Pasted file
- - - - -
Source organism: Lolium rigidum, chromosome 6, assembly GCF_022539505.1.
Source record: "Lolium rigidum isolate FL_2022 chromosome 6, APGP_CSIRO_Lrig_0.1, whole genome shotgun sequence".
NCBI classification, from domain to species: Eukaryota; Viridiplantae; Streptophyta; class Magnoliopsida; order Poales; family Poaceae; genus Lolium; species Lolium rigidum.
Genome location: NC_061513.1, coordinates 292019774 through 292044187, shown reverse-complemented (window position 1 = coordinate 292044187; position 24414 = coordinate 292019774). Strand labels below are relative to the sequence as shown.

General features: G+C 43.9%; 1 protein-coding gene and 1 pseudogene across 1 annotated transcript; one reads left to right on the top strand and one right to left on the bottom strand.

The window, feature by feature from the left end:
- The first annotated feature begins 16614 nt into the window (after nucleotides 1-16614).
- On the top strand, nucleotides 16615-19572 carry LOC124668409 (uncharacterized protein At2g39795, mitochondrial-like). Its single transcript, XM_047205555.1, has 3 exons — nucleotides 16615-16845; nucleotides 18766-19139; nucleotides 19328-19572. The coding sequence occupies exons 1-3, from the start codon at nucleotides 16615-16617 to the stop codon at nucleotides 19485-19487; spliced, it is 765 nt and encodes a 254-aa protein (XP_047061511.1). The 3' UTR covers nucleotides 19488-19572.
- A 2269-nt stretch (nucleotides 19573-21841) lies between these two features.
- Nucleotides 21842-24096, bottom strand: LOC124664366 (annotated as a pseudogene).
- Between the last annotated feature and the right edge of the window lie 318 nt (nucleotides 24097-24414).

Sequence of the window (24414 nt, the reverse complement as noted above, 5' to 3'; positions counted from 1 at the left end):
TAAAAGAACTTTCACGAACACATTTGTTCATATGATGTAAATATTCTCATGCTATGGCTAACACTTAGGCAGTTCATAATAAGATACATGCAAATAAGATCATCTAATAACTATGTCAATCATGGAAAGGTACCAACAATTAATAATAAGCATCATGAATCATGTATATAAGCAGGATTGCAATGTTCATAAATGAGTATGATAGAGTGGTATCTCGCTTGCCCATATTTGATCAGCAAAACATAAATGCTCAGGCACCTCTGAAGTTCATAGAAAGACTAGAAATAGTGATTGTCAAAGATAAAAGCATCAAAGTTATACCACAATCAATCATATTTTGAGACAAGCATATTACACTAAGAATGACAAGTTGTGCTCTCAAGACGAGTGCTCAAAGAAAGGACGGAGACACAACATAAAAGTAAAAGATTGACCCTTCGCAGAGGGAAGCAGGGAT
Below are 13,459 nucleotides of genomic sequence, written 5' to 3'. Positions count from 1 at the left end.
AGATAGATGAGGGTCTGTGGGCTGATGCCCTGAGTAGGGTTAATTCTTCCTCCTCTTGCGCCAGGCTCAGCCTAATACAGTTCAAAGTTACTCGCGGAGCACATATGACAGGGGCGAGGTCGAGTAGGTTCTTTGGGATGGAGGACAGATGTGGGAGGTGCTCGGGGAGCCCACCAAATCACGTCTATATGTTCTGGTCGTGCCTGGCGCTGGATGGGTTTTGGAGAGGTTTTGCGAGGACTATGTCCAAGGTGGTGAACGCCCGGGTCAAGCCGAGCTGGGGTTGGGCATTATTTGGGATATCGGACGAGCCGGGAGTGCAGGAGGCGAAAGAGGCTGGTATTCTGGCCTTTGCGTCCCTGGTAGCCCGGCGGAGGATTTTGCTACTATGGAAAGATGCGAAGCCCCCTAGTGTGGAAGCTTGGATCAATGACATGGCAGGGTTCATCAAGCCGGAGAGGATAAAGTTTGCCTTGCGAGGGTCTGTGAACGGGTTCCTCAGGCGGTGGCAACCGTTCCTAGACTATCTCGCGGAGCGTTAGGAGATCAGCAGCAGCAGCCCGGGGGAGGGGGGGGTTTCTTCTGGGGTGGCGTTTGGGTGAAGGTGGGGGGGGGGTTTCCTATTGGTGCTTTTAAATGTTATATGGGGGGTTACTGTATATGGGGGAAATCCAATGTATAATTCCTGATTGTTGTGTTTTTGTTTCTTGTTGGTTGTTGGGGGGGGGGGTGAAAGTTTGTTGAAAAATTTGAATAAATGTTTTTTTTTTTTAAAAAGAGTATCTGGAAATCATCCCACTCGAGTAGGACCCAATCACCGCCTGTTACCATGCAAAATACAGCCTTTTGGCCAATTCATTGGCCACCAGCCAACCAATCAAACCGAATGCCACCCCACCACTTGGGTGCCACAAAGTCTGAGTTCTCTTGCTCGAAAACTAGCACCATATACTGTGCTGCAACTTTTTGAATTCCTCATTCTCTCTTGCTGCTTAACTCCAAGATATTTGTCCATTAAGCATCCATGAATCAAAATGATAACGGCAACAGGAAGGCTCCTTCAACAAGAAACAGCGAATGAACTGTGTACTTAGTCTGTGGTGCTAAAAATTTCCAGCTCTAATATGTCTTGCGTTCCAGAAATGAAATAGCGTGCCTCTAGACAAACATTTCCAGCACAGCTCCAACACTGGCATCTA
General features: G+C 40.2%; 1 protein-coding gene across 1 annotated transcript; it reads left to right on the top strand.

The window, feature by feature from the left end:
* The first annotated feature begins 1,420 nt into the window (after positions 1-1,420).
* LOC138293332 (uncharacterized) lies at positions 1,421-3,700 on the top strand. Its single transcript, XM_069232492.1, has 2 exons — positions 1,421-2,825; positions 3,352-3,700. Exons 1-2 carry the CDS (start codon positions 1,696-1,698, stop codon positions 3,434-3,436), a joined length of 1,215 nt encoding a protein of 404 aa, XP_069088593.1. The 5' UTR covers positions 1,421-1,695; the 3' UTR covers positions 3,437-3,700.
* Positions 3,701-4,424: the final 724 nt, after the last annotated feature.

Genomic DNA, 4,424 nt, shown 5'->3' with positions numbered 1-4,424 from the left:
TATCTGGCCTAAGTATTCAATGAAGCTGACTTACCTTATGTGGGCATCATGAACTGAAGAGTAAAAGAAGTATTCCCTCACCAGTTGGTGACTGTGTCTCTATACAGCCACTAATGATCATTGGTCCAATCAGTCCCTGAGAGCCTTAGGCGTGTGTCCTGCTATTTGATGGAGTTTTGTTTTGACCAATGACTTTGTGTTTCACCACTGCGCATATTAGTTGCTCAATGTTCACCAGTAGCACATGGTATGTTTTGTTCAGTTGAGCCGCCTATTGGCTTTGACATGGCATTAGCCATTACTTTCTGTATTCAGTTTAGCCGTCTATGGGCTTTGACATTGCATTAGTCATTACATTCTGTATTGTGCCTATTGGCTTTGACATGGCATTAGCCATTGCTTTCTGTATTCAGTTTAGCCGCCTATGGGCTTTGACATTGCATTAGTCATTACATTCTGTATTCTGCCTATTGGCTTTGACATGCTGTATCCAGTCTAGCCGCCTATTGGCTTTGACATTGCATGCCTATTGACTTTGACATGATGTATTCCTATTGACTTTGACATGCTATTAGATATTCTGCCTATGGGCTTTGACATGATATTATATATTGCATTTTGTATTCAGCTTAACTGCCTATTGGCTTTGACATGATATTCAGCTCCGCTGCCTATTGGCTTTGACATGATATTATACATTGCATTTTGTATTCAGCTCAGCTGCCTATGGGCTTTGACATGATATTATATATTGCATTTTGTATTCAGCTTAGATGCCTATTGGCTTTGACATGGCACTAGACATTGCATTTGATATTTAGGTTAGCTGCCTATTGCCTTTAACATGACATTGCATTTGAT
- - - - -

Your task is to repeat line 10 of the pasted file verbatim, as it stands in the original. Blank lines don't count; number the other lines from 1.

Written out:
- Nucleotides 21842-24096, bottom strand: LOC124664366 (annotated as a pseudogene).